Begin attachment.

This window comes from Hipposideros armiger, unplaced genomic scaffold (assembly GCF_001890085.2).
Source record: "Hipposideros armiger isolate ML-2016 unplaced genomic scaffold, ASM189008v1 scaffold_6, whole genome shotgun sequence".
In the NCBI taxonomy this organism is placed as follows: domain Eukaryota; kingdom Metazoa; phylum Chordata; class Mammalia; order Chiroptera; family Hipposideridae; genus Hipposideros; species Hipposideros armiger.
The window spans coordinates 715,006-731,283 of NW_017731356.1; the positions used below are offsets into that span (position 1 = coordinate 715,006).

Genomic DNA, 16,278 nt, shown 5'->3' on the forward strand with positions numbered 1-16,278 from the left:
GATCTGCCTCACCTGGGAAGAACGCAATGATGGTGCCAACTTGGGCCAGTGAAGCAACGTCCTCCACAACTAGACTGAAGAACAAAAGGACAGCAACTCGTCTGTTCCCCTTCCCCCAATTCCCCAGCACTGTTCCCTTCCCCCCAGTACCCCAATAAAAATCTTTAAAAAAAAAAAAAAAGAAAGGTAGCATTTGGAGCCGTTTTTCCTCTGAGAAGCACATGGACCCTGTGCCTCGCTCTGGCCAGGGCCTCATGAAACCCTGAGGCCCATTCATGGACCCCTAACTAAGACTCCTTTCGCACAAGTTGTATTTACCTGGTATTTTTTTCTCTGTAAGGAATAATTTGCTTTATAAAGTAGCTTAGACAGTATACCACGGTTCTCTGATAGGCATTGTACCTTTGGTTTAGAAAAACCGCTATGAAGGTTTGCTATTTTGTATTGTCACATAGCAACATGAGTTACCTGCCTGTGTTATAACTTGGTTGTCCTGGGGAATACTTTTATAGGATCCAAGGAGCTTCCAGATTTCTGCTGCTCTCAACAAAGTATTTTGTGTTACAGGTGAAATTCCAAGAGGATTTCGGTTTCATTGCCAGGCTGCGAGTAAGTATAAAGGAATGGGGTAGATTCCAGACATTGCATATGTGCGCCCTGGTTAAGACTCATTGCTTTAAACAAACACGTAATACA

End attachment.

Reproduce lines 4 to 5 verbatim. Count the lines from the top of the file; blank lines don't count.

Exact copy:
The window spans coordinates 715,006-731,283 of NW_017731356.1; the positions used below are offsets into that span (position 1 = coordinate 715,006).

Genomic DNA, 16,278 nt, shown 5'->3' on the forward strand with positions numbered 1-16,278 from the left: